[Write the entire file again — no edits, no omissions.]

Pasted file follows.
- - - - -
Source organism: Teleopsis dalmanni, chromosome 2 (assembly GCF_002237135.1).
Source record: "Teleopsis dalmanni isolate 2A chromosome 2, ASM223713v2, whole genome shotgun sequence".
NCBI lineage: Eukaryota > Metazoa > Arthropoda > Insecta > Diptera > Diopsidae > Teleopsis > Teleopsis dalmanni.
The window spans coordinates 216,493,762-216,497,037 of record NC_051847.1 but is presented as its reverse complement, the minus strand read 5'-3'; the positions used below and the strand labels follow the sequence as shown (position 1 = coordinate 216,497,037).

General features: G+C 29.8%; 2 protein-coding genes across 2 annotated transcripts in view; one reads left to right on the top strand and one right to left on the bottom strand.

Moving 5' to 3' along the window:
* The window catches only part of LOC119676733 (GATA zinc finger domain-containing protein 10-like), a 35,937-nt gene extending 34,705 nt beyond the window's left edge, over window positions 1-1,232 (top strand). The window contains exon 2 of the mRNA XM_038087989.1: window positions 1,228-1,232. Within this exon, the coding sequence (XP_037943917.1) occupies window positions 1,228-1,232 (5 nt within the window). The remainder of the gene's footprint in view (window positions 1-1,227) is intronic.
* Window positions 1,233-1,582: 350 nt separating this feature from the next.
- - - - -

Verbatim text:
Source organism: Teleopsis dalmanni, chromosome 2 (assembly GCF_002237135.1).
Source record: "Teleopsis dalmanni isolate 2A chromosome 2, ASM223713v2, whole genome shotgun sequence".
NCBI lineage: Eukaryota > Metazoa > Arthropoda > Insecta > Diptera > Diopsidae > Teleopsis > Teleopsis dalmanni.
The window spans coordinates 216,493,762-216,497,037 of record NC_051847.1 but is presented as its reverse complement, the minus strand read 5'-3'; the positions used below and the strand labels follow the sequence as shown (position 1 = coordinate 216,497,037).

General features: G+C 29.8%; 2 protein-coding genes across 2 annotated transcripts in view; one reads left to right on the top strand and one right to left on the bottom strand.

Moving 5' to 3' along the window:
* The window catches only part of LOC119676733 (GATA zinc finger domain-containing protein 10-like), a 35,937-nt gene extending 34,705 nt beyond the window's left edge, over window positions 1-1,232 (top strand). The window contains exon 2 of the mRNA XM_038087989.1: window positions 1,228-1,232. Within this exon, the coding sequence (XP_037943917.1) occupies window positions 1,228-1,232 (5 nt within the window). The remainder of the gene's footprint in view (window positions 1-1,227) is intronic.
* Window positions 1,233-1,582: 350 nt separating this feature from the next.